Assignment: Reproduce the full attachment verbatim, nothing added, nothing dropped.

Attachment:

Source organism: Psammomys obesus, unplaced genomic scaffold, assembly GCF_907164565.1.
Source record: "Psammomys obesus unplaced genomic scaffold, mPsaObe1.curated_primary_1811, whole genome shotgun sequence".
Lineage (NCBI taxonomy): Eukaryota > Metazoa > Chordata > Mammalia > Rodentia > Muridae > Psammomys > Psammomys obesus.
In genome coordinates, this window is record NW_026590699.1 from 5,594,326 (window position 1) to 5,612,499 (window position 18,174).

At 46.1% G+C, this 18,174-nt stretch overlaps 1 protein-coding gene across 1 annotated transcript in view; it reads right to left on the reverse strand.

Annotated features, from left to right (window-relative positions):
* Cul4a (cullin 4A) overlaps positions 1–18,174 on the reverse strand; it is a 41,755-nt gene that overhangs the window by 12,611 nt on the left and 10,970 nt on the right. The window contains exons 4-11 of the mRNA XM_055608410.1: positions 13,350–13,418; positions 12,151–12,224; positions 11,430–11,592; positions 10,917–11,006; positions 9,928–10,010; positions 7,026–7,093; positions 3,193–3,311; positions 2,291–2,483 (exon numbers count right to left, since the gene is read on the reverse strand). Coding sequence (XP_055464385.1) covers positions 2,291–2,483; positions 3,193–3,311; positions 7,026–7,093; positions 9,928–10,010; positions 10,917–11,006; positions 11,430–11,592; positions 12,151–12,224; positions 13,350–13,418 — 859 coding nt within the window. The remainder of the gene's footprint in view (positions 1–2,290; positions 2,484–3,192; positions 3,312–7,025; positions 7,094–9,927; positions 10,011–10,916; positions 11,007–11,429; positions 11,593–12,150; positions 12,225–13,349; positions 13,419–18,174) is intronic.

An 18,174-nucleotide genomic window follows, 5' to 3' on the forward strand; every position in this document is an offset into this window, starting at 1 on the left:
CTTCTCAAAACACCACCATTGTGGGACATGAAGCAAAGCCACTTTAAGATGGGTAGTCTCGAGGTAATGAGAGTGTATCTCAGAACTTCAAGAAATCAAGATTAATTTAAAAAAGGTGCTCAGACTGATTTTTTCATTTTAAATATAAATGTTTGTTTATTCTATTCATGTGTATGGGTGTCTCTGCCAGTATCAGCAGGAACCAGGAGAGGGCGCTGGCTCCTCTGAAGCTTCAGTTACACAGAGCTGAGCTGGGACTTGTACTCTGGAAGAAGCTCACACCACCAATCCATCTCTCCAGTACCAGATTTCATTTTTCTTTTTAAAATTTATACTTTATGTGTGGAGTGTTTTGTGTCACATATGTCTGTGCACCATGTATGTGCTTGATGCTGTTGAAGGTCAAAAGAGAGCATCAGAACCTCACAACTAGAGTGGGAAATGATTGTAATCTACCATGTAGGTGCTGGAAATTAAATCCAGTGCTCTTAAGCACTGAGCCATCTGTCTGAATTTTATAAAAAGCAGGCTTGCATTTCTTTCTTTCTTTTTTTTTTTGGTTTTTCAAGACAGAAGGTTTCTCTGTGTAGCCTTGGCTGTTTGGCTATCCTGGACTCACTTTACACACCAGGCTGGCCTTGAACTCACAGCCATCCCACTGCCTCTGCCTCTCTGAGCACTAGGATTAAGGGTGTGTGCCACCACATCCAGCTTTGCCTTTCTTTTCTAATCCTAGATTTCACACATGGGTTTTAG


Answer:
Source organism: Psammomys obesus, unplaced genomic scaffold, assembly GCF_907164565.1.
Source record: "Psammomys obesus unplaced genomic scaffold, mPsaObe1.curated_primary_1811, whole genome shotgun sequence".
Lineage (NCBI taxonomy): Eukaryota > Metazoa > Chordata > Mammalia > Rodentia > Muridae > Psammomys > Psammomys obesus.
In genome coordinates, this window is record NW_026590699.1 from 5,594,326 (window position 1) to 5,612,499 (window position 18,174).

At 46.1% G+C, this 18,174-nt stretch overlaps 1 protein-coding gene across 1 annotated transcript in view; it reads right to left on the reverse strand.

Annotated features, from left to right (window-relative positions):
* Cul4a (cullin 4A) overlaps positions 1–18,174 on the reverse strand; it is a 41,755-nt gene that overhangs the window by 12,611 nt on the left and 10,970 nt on the right. The window contains exons 4-11 of the mRNA XM_055608410.1: positions 13,350–13,418; positions 12,151–12,224; positions 11,430–11,592; positions 10,917–11,006; positions 9,928–10,010; positions 7,026–7,093; positions 3,193–3,311; positions 2,291–2,483 (exon numbers count right to left, since the gene is read on the reverse strand). Coding sequence (XP_055464385.1) covers positions 2,291–2,483; positions 3,193–3,311; positions 7,026–7,093; positions 9,928–10,010; positions 10,917–11,006; positions 11,430–11,592; positions 12,151–12,224; positions 13,350–13,418 — 859 coding nt within the window. The remainder of the gene's footprint in view (positions 1–2,290; positions 2,484–3,192; positions 3,312–7,025; positions 7,094–9,927; positions 10,011–10,916; positions 11,007–11,429; positions 11,593–12,150; positions 12,225–13,349; positions 13,419–18,174) is intronic.

An 18,174-nucleotide genomic window follows, 5' to 3' on the forward strand; every position in this document is an offset into this window, starting at 1 on the left:
CTTCTCAAAACACCACCATTGTGGGACATGAAGCAAAGCCACTTTAAGATGGGTAGTCTCGAGGTAATGAGAGTGTATCTCAGAACTTCAAGAAATCAAGATTAATTTAAAAAAGGTGCTCAGACTGATTTTTTCATTTTAAATATAAATGTTTGTTTATTCTATTCATGTGTATGGGTGTCTCTGCCAGTATCAGCAGGAACCAGGAGAGGGCGCTGGCTCCTCTGAAGCTTCAGTTACACAGAGCTGAGCTGGGACTTGTACTCTGGAAGAAGCTCACACCACCAATCCATCTCTCCAGTACCAGATTTCATTTTTCTTTTTAAAATTTATACTTTATGTGTGGAGTGTTTTGTGTCACATATGTCTGTGCACCATGTATGTGCTTGATGCTGTTGAAGGTCAAAAGAGAGCATCAGAACCTCACAACTAGAGTGGGAAATGATTGTAATCTACCATGTAGGTGCTGGAAATTAAATCCAGTGCTCTTAAGCACTGAGCCATCTGTCTGAATTTTATAAAAAGCAGGCTTGCATTTCTTTCTTTCTTTTTTTTTTTGGTTTTTCAAGACAGAAGGTTTCTCTGTGTAGCCTTGGCTGTTTGGCTATCCTGGACTCACTTTACACACCAGGCTGGCCTTGAACTCACAGCCATCCCACTGCCTCTGCCTCTCTGAGCACTAGGATTAAGGGTGTGTGCCACCACATCCAGCTTTGCCTTTCTTTTCTAATCCTAGATTTCACACATGGGTTTTAG